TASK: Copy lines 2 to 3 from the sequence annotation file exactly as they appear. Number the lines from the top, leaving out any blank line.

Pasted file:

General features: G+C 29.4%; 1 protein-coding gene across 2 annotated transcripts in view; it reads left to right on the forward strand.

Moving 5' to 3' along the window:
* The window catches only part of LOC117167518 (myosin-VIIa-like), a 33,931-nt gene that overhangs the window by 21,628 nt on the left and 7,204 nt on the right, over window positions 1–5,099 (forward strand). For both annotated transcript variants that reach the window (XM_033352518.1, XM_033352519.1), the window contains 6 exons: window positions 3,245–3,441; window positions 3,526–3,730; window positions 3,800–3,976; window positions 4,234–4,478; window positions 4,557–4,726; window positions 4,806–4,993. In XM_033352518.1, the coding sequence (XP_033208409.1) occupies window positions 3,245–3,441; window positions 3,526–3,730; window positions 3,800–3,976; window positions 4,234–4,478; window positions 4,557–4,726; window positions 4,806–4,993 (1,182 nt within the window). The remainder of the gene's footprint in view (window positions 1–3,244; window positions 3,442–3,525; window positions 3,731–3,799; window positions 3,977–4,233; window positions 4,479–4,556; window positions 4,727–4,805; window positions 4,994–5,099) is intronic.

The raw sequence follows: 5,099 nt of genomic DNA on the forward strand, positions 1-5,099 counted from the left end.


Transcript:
Moving 5' to 3' along the window:
* The window catches only part of LOC117167518 (myosin-VIIa-like), a 33,931-nt gene that overhangs the window by 21,628 nt on the left and 7,204 nt on the right, over window positions 1–5,099 (forward strand). For both annotated transcript variants that reach the window (XM_033352518.1, XM_033352519.1), the window contains 6 exons: window positions 3,245–3,441; window positions 3,526–3,730; window positions 3,800–3,976; window positions 4,234–4,478; window positions 4,557–4,726; window positions 4,806–4,993. In XM_033352518.1, the coding sequence (XP_033208409.1) occupies window positions 3,245–3,441; window positions 3,526–3,730; window positions 3,800–3,976; window positions 4,234–4,478; window positions 4,557–4,726; window positions 4,806–4,993 (1,182 nt within the window). The remainder of the gene's footprint in view (window positions 1–3,244; window positions 3,442–3,525; window positions 3,731–3,799; window positions 3,977–4,233; window positions 4,479–4,556; window positions 4,727–4,805; window positions 4,994–5,099) is intronic.